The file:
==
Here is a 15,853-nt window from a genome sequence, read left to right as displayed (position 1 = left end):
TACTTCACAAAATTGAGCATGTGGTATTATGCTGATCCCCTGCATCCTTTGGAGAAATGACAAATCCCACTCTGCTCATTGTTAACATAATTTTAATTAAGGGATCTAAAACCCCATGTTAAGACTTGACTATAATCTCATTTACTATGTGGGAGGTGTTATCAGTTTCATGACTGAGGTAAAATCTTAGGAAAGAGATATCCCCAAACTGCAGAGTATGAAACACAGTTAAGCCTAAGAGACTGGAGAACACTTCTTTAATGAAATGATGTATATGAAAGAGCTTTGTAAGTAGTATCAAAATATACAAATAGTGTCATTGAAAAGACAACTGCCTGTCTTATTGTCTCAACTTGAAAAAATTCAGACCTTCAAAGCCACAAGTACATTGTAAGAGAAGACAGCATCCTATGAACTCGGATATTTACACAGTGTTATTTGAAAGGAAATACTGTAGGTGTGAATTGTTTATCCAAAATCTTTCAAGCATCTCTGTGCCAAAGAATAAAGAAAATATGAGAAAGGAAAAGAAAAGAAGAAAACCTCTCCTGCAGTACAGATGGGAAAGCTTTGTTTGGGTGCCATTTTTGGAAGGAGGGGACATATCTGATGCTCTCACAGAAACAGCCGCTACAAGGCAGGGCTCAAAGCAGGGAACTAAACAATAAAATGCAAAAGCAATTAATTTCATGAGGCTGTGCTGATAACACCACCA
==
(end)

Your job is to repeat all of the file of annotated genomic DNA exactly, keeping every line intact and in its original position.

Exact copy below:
Here is a 15,853-nt window from a genome sequence, read left to right as displayed (position 1 = left end):
TACTTCACAAAATTGAGCATGTGGTATTATGCTGATCCCCTGCATCCTTTGGAGAAATGACAAATCCCACTCTGCTCATTGTTAACATAATTTTAATTAAGGGATCTAAAACCCCATGTTAAGACTTGACTATAATCTCATTTACTATGTGGGAGGTGTTATCAGTTTCATGACTGAGGTAAAATCTTAGGAAAGAGATATCCCCAAACTGCAGAGTATGAAACACAGTTAAGCCTAAGAGACTGGAGAACACTTCTTTAATGAAATGATGTATATGAAAGAGCTTTGTAAGTAGTATCAAAATATACAAATAGTGTCATTGAAAAGACAACTGCCTGTCTTATTGTCTCAACTTGAAAAAATTCAGACCTTCAAAGCCACAAGTACATTGTAAGAGAAGACAGCATCCTATGAACTCGGATATTTACACAGTGTTATTTGAAAGGAAATACTGTAGGTGTGAATTGTTTATCCAAAATCTTTCAAGCATCTCTGTGCCAAAGAATAAAGAAAATATGAGAAAGGAAAAGAAAAGAAGAAAACCTCTCCTGCAGTACAGATGGGAAAGCTTTGTTTGGGTGCCATTTTTGGAAGGAGGGGACATATCTGATGCTCTCACAGAAACAGCCGCTACAAGGCAGGGCTCAAAGCAGGGAACTAAACAATAAAATGCAAAAGCAATTAATTTCATGAGGCTGTGCTGATAACACCACCA